When school districts set out to adopt a new technology system, says Levinson, choosing a viable set of products is relatively straightforward compared to what needs to happen next.
“The greatest challenges for most school districts stem from an inability to implement and manage the technology well,”
he says.
“The key aspects of the instructional process from curriculum planning and teaching through assessment and remediation — need to be integrated and supported and made better with technology in order for the project to be successful.”

“Microsoft really gets that concept, and the company is putting a lot of focus on helping schools implement technology effectively,”
says Levinson.
“Sponsoring the INSPIRE Conference for educators to learn from their peers who have been out there pioneering these technology projects is a further sign that Microsoft and its partners are serious about collaborating with schools to make their solutions work.” co-founder Clayton Hoyle shares a similar view on the value of this Sunday’s event.
“We’re excited about participating in the INSPIRE Conference from the standpoint of demonstrating a very practical and proven technology solution that can help districts accelerate student achievement and meet the mandates of No Child Left Behind,”
says Hoyle.
“Montgomery County Public Schools is an excellent model for deployment that other districts can learn from.”

District Aligns Curriculum, Lessons and Testing through Technology Platform

In Maryland, the Virtual EDucation system, which includes Microsoft Class Server, forms the core of the Montgomery schools’ Integrated Quality Planning System, which provides a broad range of online data related to students, teachers and grade levels as well as standardized test results, instructional standards and curriculum plans. By helping teachers create, deliver and grade standards-aligned assessments and lessons over the Web, Class Server will allow Montgomery’s staff to easily track, analyze and improve student achievement against local curriculum standards in accordance with the requirements of the NCLB.

“Virtual EDucation and Class Server support our schools in setting high education standards, linking our curriculum to those standards, ensuring that our teachers’ day-to-day lesson plans consistently map back to the curriculum, accurately assessing students’ performance and using that data to improve our instructional decisions,”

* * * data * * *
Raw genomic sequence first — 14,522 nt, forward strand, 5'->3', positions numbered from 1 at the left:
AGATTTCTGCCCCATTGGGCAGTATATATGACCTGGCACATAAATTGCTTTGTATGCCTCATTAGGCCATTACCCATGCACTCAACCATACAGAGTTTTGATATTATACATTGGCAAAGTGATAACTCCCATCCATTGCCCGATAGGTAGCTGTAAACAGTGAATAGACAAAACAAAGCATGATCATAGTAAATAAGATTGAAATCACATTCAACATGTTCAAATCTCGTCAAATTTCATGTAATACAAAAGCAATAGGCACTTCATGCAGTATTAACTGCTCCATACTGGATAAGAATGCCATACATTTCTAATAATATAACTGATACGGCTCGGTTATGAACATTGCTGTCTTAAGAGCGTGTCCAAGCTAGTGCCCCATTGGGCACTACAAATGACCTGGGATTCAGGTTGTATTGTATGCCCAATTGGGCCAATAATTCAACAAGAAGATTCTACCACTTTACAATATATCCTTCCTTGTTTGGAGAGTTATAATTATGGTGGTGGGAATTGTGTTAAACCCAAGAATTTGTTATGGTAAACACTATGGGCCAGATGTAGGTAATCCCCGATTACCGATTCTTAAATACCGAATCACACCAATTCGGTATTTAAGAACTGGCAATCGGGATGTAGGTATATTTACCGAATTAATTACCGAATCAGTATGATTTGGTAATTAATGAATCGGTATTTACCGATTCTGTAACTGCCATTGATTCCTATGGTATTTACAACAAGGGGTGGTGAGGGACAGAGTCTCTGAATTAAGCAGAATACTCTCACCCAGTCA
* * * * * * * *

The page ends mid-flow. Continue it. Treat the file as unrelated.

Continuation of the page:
Porter says.
“We’re now able to evaluate our students and teachers in real time, identify gaps in performance and make better decisions on how to address those gaps.”

Throughout the Montgomery County Public Schools’ deployment of Class Server and Virtual EDucation, Porter says,
“both Microsoft and have been very open to our feedback, and we’ve had a lot of influence on how their products are evolving.”
The tight integration between the two companies’ respective products has enabled Montgomery County Public Schools to merge its curriculum content, assessment data and instructional resources in one system, while keeping the school system’s IT maintenance and support costs low, according to Porter.

Montgomery County Public Schools uses’s Virtual EDucation to store, access and disseminate its standards-based student performance results to teachers of kindergarten through third grade at its 125 elementary schools. Microsoft Class Server complements this technology with tools that allow teachers to analyze student achievement against the district’s curriculum standards, assign personalized lessons to address each student’s strengths and weaknesses, and share lessons and assessment materials with their colleagues throughout the 187-school system.

Porter says the school district plans to take advantage of additional capabilities within Microsoft Class Server to give teachers, parents and students at-home access to an array of instructional resources in the near future. Possibilities range from allowing parents to view their children’s test scores online and monitor the students’ progress on homework assignments to enabling students to complete and submit their work online.

“Teaching resources that used to exist in multiple places can now be accessed from any computer, linked to our standards-based curriculum, combined with other resources and shared with other staff members to reinforce our best practices,”
says Porter.
“Our teachers are recognizing that Class Server and Virtual EDucation can help them work more efficiently and give them greater control in managing their day-to-day classroom operations.”